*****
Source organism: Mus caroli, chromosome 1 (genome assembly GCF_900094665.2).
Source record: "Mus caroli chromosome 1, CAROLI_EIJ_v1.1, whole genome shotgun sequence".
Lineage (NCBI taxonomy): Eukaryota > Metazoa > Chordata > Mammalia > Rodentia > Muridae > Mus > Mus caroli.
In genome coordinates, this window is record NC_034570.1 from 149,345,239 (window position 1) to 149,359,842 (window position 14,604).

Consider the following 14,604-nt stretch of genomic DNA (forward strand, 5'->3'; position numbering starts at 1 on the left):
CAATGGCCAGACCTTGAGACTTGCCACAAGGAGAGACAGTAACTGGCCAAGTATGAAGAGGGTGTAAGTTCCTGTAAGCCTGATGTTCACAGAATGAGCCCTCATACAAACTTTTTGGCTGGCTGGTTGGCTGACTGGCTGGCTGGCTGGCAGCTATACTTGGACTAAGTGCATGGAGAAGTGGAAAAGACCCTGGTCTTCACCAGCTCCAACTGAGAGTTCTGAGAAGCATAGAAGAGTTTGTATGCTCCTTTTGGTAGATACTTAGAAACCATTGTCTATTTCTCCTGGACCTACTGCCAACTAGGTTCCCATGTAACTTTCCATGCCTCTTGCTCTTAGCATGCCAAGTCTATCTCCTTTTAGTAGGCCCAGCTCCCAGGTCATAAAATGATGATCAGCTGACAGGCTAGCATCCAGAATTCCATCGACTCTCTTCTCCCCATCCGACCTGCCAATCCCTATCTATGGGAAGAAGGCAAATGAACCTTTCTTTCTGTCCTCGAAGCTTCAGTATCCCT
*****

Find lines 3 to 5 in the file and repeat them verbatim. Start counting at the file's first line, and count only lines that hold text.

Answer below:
Lineage (NCBI taxonomy): Eukaryota > Metazoa > Chordata > Mammalia > Rodentia > Muridae > Mus > Mus caroli.
In genome coordinates, this window is record NC_034570.1 from 149,345,239 (window position 1) to 149,359,842 (window position 14,604).

Consider the following 14,604-nt stretch of genomic DNA (forward strand, 5'->3'; position numbering starts at 1 on the left):